Descemet’s Stripping Endothelial Keratoplasty (DSEK)

LASIK surgeon Sandra Belmont, MD, FACS, is also a gifted corneal surgeon. In fact, she is fellowship-trained in corneal surgery and currently heads a highly prestigious corneal fellowship program of her own, through which she has trained 17 fellows, to date. A recognized authority in corneal and refractive surgery, Dr. Belmont treats patients suffering from a wide variety of corneal diseases. She can do the same for you.

If You Suspect You Might Have Corneal Disease

Some forms of corneal disease present only mild symptoms or no symptoms at all while others can be painful and greatly impair vision. If you suspect that you might have corneal disease, you should schedule an appointment with Dr. Belmont, so she can properly diagnose your condition and identify which type of corneal disease you have. Based on the type of corneal disease that you have and how far it has progressed, she will recommend a suitable treatment plan to meet your unique needs.

Treating Corneal Disease

Some early-stage corneal diseases do not require immediate treatment and only call for Dr. Belmont to monitor the condition. Others may require noninvasive treatment options. For instance, the NYC corneal surgeon can usually treat early-stage keratoconus with contact lenses, and she may be able to treat pterygium, or surfer’s eye, with eye drops (and by recommending that the patient wear sunglasses.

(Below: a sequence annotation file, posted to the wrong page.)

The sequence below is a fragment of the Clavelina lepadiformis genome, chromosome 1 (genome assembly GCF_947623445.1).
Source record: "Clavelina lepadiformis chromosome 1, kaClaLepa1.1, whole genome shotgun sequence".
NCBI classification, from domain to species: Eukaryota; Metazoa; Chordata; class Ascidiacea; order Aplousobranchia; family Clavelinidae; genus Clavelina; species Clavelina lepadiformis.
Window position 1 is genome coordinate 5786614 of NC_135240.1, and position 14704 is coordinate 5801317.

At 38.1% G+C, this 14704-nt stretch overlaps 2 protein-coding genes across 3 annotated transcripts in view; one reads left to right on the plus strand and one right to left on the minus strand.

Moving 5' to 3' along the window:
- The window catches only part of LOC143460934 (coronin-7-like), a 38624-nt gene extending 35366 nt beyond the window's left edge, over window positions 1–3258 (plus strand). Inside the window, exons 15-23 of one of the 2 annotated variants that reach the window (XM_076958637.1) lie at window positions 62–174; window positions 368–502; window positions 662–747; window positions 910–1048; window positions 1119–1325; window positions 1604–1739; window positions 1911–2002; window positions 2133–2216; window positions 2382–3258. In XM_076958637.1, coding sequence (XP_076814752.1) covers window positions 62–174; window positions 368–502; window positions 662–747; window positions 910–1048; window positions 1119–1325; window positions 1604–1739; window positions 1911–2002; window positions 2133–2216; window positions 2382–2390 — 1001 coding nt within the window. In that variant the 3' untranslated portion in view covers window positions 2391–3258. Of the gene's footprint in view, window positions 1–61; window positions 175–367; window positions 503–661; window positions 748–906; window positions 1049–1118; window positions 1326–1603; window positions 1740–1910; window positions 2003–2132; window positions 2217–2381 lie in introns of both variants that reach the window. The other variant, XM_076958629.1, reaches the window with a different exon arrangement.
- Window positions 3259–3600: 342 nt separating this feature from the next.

However, other types of corneal diseases, such as Fuchs’ dystrophy, and those in their advanced stages, such as keratoconus, may require corneal transplant surgery, or keratoplasty.

Descemet’s Stripping Endothelial Keratoplasty (DSEK)

One approach to corneal transplantation is called Descemet’s stripping endothelial keratoplasty (DSEK).

DSEK refers to a thin layer of the cornea known as Descemet’s Membrane, named after a French doctor who lived during the 18th century. Descemet’s Membrane encases the cornea’s endothelial cells, which are integral in pumping excess fluid out of the cornea as needed. If the endothelial cells cannot properly pump out the extra fluid, the fluid starts to accumulate and causes corneal swelling and cloudy eyesight.

Dr. Belmont typically recommends DSEK for individuals with corneal swelling, or keratitis, caused by damaged or abnormal endothelial cells in the cornea. Fuchs’ dystrophy is one possible cause of keratitis, but a variety of conditions can cause corneal swelling.

During the DSEK procedure, Dr. Belmont simply transplants one layer, the Descemet’s Membrane, instead of the entire corneal thickness. DSEK provides patients with clear eyesight after surgery and a faster recovery period than alternative treatment options.

Is DSEK Appropriate for You?

The only way to find out if DSEK is an appropriate treatment option for your type and stage of corneal disease is to visit Belmont Eye Center. Using specialized diagnostic equipment, Dr. Belmont can examine your eyes, determine if you have corneal disease, establish what type of corneal disease you have and suggest a suitable treatment option, which may involve DSEK.